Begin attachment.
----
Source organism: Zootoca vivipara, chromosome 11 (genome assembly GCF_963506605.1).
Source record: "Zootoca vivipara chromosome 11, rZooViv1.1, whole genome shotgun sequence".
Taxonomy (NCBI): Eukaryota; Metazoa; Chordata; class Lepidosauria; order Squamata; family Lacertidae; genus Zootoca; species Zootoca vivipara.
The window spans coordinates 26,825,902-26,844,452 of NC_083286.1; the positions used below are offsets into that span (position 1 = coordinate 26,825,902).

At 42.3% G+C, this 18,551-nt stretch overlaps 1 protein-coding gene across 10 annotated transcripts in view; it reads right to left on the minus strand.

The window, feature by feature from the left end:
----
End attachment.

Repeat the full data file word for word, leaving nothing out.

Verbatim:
Source organism: Zootoca vivipara, chromosome 11 (genome assembly GCF_963506605.1).
Source record: "Zootoca vivipara chromosome 11, rZooViv1.1, whole genome shotgun sequence".
Taxonomy (NCBI): Eukaryota; Metazoa; Chordata; class Lepidosauria; order Squamata; family Lacertidae; genus Zootoca; species Zootoca vivipara.
The window spans coordinates 26,825,902-26,844,452 of NC_083286.1; the positions used below are offsets into that span (position 1 = coordinate 26,825,902).

At 42.3% G+C, this 18,551-nt stretch overlaps 1 protein-coding gene across 10 annotated transcripts in view; it reads right to left on the minus strand.

The window, feature by feature from the left end: